The classic television versions of DC Comics signature superheroes Batman and Wonder Woman have been revived in alternate forms of media, notably with the Batman ’66 and Wonder Woman ’77 comic series’. However, the illustrated renditions of the former small screen A-listers, played respectively by Adam West and Lynda Carter, have never crossed paths… at least until now.
With the imminent launch of DC’s six-issue crossover series Batman ’66 Meets Wonder Woman ’77 comes intriguing details about the plot and inspiration behind the purposefully campy comic book series that sounds surprisingly compelling. First and foremost, the crossover will have the Caped Crusader and the Amazon Princess tangling with a villain who’s a surreal thematic mismatch for the campy television icons in the ruthless Ra’s al Ghul. The series also represents a team-up of each title’s writers in Jeff Parker (Batman ’66) and Mark Andreyko (Wonder Woman ’77), who are attempting ambitious creative endeavors. As Parker tells THR:
“Marc originally had the whole structure: ‘Why don’t we do six issues, and make it span three eras?’ I loved that. And then it just seemed natural, who do we have that could be a good villain for every era? Oh, it’s Ra’s Al Ghul. This is a great time to have an immortal that Batman would normally fight and it makes sense for Wonder Woman to fight. He makes sense as a foil for both of those heroes, for me. His League of Shadows has its own kind of mythology, which sort of works for Wonder Woman.”
Arising during an era of DC’s comic book depiction of Batman that was a reaction to the corny, irreverent Adam West television show of the 1960’s, villain Ra’s al Ghul was created in 1971 by editor Julius Schwartz during the title’s legendary dark tonal turn steered by writer Dennis O’Neil and artists Neal Adams. Of course, Ra’s, the long-lived, uber-intelligent, rampantly-ruthless leader of the League of Assassins (or Shadows) not only became an A-list Batman villain in myriad media renditions, notably Christopher Nolan’s Dark Knight Trilogy played by Liam Neeson, but was also retconned into serving a vital role in Batman’s origin story. Thus, the intrinsically anachronistic meeting of West-Batman and Ra’s is worth the cover charge.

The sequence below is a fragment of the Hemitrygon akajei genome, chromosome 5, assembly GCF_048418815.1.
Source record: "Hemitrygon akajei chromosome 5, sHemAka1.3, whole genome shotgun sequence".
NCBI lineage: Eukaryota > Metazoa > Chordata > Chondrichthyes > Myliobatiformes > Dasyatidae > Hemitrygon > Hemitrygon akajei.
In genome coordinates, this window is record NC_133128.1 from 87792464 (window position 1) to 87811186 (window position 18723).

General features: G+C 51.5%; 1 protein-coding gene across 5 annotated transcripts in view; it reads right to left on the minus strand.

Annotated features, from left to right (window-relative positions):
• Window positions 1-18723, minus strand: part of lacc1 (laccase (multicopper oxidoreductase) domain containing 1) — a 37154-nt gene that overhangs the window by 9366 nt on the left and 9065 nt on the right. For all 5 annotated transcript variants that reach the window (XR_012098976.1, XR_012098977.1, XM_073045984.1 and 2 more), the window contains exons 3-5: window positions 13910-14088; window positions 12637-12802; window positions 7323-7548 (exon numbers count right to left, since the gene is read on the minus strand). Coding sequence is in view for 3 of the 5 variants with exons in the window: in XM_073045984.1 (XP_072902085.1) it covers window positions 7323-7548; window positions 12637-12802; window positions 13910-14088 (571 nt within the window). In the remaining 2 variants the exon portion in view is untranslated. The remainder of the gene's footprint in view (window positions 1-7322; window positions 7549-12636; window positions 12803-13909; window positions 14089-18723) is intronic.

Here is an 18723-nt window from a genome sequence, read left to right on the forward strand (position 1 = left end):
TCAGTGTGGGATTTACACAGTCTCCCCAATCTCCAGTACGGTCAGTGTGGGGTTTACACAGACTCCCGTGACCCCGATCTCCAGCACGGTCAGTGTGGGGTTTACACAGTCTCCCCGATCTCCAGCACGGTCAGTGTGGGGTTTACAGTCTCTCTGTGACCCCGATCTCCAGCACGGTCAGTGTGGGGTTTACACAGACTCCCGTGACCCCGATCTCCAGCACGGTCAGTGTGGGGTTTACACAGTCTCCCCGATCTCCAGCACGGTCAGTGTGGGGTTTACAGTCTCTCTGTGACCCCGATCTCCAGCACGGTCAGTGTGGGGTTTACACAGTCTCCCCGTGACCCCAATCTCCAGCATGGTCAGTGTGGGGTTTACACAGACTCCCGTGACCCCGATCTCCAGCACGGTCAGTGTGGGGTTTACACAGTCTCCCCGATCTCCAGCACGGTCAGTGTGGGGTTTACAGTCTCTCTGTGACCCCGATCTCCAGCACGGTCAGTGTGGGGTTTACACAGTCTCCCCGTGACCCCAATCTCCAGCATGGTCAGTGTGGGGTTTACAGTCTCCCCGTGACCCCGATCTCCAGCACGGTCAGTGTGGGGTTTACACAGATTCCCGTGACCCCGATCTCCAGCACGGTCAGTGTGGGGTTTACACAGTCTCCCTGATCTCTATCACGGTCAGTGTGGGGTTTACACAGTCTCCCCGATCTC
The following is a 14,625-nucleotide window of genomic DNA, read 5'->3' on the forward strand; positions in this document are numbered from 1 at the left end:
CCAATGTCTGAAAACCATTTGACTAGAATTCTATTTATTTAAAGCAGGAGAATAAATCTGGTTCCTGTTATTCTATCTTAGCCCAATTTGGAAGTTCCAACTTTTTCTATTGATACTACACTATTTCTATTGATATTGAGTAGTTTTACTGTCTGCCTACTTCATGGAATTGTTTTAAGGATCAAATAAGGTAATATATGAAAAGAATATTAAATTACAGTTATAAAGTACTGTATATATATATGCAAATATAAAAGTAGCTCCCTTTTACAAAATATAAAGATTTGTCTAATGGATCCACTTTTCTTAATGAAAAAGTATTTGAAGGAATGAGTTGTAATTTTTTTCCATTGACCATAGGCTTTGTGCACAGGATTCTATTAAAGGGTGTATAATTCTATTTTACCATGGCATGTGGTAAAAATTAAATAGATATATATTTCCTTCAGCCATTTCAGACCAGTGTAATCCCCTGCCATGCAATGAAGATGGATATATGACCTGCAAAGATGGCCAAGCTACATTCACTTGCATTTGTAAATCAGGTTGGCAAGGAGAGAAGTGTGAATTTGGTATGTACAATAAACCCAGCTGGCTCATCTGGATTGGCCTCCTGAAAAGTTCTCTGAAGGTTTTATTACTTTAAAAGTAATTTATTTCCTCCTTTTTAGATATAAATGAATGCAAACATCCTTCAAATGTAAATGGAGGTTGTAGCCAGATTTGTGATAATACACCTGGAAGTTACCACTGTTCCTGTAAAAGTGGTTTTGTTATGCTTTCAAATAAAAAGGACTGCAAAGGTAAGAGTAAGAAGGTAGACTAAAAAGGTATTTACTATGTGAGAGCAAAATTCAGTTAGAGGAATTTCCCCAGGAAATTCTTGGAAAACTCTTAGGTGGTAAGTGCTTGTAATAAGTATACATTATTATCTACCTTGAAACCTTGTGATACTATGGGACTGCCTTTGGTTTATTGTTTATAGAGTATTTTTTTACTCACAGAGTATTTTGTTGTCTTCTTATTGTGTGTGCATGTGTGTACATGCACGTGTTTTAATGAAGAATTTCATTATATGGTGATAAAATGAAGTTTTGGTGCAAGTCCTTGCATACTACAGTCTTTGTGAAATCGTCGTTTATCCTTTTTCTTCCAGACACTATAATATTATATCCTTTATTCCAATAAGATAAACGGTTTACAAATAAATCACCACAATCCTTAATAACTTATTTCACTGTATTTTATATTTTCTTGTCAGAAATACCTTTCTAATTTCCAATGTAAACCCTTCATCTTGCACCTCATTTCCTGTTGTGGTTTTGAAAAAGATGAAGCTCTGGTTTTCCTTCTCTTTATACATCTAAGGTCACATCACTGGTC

Interestingly, at least in this series’ universe, Wonder Woman will receive a measure of credit in Batman’s origin. The crossover will depict a visit to Wonder Woman’s home of Paradise Island full of appropriately-campy 1960’s-inspired designs as they would have appeared on the old Batman TV series. However, it seems that the dynamic in this team-up will also, in some sense, portray Wonder Woman – an ancient demigoddess – as a crucial inspiration for Batman’s labeled-gadget-wielding crimefighting endeavors from an early age. In this case, a caper in which Ra’s hires Catwoman to steal a mysterious book evokes a flashback to Batman’s childhood in an encounter with Wonder Woman during World War II involving Nazis. As Andreyko explains:
“Having Wonder Woman be an inspiration for Batman does make sense, because Lynda Carter always played Wonder Woman as a character who wanted people to be the best that they could be. It’s the opposite of grim and gritty.”
For writers Parker and Andreyko, the Batman ’66 and Wonder Woman ‘77 crossover event was a labor of love, with the latter affirming that, should the sales for this series justify it, that gladly field further crossovers together, “no questions asked.” This surreal fan-fiction-fodder meeting of two small screen icons on the panels and pages in Batman ’66 Meets Wonder Woman ’77 will arrive in comic book store shelves with Issue #1 of the six-issue series on January 18. Check out the standard cover below by Mike Allred and an alternate cover painting by Alex Ross.